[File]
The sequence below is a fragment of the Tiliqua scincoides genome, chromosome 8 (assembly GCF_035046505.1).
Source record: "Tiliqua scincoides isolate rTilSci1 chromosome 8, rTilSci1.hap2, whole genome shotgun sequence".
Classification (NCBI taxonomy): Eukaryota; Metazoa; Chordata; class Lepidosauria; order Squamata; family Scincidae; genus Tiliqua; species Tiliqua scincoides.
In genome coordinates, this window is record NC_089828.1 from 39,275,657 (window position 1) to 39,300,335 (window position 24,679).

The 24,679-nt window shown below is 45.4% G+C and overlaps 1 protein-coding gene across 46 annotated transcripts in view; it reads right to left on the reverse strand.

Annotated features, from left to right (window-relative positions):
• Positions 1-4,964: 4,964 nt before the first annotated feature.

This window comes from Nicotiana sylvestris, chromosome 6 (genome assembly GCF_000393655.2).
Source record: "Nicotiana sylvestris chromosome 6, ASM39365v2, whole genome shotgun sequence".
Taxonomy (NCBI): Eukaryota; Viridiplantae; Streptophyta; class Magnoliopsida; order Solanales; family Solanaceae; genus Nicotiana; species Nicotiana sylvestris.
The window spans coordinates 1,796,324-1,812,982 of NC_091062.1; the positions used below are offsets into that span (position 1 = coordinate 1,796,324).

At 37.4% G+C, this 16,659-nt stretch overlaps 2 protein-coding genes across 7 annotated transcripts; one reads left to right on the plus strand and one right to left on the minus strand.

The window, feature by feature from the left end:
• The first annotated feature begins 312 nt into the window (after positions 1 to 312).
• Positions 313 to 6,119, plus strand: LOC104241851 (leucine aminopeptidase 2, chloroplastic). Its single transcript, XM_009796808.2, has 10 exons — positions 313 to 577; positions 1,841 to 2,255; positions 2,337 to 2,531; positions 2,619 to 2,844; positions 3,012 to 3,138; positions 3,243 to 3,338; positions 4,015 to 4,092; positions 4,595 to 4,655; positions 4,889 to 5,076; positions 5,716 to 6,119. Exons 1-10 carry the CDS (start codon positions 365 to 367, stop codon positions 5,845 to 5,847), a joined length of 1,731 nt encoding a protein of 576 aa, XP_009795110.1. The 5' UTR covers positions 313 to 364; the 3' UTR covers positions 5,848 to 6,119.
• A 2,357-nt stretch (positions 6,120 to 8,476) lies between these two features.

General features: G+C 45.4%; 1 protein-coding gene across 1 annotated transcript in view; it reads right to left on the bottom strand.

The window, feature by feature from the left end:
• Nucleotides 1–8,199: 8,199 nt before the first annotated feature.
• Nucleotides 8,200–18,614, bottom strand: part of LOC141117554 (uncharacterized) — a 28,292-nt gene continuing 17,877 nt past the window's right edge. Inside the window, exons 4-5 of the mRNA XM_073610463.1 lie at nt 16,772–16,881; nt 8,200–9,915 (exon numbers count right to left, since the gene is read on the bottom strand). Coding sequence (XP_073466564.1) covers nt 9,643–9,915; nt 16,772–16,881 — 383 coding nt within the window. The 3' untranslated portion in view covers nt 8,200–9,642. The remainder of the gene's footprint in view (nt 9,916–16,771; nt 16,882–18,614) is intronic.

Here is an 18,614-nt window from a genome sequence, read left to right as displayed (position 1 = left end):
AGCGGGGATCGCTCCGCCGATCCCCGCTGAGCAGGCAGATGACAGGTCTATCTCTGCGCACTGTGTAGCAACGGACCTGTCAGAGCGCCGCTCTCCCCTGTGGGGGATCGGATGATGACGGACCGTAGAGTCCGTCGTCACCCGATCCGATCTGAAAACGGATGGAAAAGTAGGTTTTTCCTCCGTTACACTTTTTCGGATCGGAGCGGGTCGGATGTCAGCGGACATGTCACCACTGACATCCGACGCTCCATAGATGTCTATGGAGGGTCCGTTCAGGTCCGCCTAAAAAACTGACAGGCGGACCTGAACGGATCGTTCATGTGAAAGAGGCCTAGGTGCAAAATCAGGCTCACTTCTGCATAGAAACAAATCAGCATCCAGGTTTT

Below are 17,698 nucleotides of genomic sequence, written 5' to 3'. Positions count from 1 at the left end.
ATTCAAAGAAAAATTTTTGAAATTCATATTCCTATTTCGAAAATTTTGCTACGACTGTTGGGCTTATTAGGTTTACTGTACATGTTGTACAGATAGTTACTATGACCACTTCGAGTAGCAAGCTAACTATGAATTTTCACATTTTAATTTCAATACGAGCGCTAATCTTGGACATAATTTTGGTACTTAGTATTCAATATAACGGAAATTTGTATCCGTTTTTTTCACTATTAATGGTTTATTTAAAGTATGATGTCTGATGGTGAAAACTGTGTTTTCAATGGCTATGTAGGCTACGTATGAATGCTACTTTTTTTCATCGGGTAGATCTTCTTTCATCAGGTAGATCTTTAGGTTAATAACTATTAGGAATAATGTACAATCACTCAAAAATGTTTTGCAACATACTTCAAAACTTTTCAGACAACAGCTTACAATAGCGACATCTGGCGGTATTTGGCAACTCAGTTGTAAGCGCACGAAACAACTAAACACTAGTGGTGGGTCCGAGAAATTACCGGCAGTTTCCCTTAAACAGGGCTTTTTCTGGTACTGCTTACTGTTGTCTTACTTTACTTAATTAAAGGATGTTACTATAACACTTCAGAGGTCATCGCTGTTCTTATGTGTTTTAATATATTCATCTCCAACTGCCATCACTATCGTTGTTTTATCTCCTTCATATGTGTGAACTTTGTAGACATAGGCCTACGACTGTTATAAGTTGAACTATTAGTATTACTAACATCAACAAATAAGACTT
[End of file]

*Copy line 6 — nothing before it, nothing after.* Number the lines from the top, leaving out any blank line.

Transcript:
Annotated features, from left to right (window-relative positions):